sage: B = BraidGroup(3) sage: b = B([1]) sage: tc = b.tropical_coordinates(); tc [1, 0, 0, 2, 0, 1] sage: tc[0].parent() Tropical semiring over Integer Ring sage: b = B([2, 2, 1, 1, 2, 2, 1, 1]) sage: b.tropical_coordinates() [1, 19, 12, 9, 0, 13]
REFERENCES:

ultra_summit_set
()¶ Return a list with the orbits of the ultra summit set of
self
EXAMPLES:
sage: B = BraidGroup(3) sage: a = B([2, 2, 1, 1, 2, 2]) sage: b = B([2, 1, 2, 1]) sage: b.ultra_summit_set() [[s0*s1*s0^2, (s0*s1)^2]] sage: a.ultra_summit_set() [[(s0^1*s1^1*s0^1)^2*s1^3*s0^2*s1^3, (s0^1*s1^1*s0^1)^2*s1^2*s0^2*s1^4, (s0^1*s1^1*s0^1)^2*s1*s0^2*s1^5, s0^1*s1^1*s0^2*s1^5*s0, (s0^1*s1^1*s0^1)^2*s1^5*s0^2*s1, (s0^1*s1^1*s0^1)^2*s1^4*s0^2*s1^2], [s0^1*s1^1*s0^2*s1^1*s0^2*s1^2*s0^3, s0^1*s1^1*s0^2*s1^1*s0*s1^2*s0^4, s0^1*s1^1*s0^2*s1*s0^5, (s0^1*s1^1*s0^1)^2*s1*s0^6*s1, s0^1*s1^1*s0^2*s1^1*s0^4*s1^2*s0, s0^1*s1^1*s0^2*s1^1*s0^3*s1^2*s0^2]]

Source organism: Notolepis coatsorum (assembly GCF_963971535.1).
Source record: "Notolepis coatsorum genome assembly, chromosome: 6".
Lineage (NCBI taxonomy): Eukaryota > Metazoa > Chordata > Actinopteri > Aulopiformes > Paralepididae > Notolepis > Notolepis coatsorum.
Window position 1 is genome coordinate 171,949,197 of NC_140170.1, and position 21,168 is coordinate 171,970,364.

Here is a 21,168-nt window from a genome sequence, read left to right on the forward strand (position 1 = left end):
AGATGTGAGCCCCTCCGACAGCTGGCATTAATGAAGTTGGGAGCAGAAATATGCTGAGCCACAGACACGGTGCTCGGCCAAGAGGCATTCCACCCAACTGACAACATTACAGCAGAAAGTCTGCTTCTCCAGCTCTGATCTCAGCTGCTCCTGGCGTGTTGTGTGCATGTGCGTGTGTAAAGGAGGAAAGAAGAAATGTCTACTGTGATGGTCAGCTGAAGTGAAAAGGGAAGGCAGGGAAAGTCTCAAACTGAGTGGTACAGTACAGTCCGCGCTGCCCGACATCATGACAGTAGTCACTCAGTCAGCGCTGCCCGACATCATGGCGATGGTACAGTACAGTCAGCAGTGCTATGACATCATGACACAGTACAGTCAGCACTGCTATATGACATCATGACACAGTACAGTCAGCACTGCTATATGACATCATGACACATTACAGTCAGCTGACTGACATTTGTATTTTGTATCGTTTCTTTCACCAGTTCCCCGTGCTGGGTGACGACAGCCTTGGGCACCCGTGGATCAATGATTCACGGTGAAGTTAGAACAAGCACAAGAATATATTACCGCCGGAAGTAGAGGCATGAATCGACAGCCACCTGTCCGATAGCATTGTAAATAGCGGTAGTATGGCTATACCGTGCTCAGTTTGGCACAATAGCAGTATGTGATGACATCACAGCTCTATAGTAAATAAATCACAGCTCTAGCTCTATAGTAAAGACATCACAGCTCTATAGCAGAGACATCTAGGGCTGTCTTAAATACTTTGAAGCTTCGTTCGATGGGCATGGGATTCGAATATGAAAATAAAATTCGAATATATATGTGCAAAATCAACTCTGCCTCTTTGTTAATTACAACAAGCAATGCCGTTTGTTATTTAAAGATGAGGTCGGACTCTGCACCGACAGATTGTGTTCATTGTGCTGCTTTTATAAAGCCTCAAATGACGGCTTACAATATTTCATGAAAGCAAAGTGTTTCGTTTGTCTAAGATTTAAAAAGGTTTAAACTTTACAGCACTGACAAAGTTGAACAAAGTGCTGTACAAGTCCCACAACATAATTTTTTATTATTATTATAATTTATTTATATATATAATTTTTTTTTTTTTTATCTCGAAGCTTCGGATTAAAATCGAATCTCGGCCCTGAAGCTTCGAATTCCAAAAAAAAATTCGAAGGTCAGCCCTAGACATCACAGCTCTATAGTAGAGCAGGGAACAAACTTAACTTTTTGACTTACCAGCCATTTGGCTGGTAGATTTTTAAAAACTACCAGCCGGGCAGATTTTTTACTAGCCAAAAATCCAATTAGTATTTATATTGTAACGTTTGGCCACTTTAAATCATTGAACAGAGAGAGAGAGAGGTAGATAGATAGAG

sage.groups.braid.
BraidGroup
(n=None, names='s')¶ Construct a Braid Group
INPUT:
n
– integer orNone
(default). The number of strands. If not specified thenames
are counted and the group is assumed to have one more strand than generators.names
– string or list/tuple/iterable of strings (default:'x'
). The generator names or name prefix.
EXAMPLES:
sage: B.<a,b> = BraidGroup(); B Braid group on 3 strands sage: H = BraidGroup('a, b') sage: B is H True sage: BraidGroup(3) Braid group on 3 strands
The entry can be either a string with the names of the generators, or the number of generators and the prefix of the names to be given. The default prefix is
's'
sage: B=BraidGroup(3); B.generators() (s0, s1) sage: BraidGroup(3, 'g').generators() (g0, g1)
Since the word problem for the braid groups is solvable, their Cayley graph can be locally obtained as follows (see trac ticket #16059):